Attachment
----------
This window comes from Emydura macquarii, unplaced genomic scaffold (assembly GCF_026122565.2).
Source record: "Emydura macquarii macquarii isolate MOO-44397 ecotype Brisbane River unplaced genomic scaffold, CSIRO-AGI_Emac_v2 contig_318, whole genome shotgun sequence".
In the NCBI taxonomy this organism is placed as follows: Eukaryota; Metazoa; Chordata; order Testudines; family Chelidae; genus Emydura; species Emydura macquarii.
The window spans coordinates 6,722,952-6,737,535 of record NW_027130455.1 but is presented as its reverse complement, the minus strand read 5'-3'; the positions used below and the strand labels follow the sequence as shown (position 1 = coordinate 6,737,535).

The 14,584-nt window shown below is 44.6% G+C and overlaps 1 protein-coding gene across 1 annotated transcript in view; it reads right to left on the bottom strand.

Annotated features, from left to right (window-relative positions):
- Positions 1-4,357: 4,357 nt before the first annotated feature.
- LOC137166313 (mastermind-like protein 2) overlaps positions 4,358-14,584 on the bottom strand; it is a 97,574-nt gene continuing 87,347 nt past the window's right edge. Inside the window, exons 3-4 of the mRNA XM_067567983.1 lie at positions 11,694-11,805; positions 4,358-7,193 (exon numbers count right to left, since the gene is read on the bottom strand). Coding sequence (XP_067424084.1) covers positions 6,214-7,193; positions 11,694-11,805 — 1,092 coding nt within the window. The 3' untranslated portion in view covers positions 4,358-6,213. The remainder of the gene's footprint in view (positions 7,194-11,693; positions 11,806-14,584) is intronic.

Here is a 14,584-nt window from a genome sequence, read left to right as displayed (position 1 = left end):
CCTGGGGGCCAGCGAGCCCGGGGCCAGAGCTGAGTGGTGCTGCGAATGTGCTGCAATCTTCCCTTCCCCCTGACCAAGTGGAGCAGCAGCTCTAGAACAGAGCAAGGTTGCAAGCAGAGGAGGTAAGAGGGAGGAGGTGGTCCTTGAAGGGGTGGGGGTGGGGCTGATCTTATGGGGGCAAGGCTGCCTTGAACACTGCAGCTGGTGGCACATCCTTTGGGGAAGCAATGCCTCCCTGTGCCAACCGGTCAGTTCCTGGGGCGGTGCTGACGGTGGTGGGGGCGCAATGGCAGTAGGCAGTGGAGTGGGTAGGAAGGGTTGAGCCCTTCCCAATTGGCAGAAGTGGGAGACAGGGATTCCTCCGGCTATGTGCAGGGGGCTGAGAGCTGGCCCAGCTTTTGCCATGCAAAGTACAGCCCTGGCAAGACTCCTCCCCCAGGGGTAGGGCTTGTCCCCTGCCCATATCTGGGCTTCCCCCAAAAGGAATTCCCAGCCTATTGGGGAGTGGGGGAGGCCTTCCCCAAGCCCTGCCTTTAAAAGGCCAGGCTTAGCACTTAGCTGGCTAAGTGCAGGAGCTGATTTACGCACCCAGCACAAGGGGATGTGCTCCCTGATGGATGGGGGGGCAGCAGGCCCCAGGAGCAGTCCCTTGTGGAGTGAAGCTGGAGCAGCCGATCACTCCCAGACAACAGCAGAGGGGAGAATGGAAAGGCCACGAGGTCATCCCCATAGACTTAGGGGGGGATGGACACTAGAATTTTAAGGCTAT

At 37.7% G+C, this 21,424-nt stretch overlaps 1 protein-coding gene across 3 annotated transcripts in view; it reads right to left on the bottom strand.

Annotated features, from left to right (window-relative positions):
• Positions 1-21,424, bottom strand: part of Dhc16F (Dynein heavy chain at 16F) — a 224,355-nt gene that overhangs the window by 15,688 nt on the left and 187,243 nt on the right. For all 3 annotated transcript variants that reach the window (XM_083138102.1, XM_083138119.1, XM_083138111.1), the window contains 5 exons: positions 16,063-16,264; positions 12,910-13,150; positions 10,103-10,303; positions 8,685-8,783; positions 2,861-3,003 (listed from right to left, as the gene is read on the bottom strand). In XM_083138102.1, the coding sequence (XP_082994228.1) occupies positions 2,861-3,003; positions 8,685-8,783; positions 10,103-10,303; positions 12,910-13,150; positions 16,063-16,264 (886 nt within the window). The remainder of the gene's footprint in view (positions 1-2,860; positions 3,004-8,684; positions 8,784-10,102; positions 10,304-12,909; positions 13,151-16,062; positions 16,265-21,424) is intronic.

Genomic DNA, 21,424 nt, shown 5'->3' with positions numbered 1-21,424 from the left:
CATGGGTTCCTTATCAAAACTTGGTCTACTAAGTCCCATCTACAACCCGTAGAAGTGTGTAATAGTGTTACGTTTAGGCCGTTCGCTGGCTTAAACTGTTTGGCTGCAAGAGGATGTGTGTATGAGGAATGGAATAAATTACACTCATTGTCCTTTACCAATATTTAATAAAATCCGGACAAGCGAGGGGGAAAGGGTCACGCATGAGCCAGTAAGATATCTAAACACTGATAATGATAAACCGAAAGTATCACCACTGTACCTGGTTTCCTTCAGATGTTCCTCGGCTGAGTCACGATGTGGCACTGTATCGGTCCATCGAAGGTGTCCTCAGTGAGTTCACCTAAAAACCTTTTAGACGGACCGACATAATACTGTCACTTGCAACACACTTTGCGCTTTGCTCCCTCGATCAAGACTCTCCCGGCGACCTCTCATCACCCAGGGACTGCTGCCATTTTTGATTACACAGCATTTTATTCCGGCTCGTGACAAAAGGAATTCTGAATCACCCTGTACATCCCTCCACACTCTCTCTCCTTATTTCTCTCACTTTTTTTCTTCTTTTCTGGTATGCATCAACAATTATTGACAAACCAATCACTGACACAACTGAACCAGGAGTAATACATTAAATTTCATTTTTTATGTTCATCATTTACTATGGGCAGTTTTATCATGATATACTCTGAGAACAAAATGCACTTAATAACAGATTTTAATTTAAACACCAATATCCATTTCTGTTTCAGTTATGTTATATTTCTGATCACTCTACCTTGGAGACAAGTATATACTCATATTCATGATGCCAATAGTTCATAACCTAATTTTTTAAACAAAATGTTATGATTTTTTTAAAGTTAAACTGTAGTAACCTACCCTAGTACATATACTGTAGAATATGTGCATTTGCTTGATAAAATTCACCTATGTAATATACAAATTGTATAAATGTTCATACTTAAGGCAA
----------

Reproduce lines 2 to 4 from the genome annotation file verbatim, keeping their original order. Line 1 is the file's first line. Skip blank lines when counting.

Source record: "Emydura macquarii macquarii isolate MOO-44397 ecotype Brisbane River unplaced genomic scaffold, CSIRO-AGI_Emac_v2 contig_318, whole genome shotgun sequence".
In the NCBI taxonomy this organism is placed as follows: Eukaryota; Metazoa; Chordata; order Testudines; family Chelidae; genus Emydura; species Emydura macquarii.
The window spans coordinates 6,722,952-6,737,535 of record NW_027130455.1 but is presented as its reverse complement, the minus strand read 5'-3'; the positions used below and the strand labels follow the sequence as shown (position 1 = coordinate 6,737,535).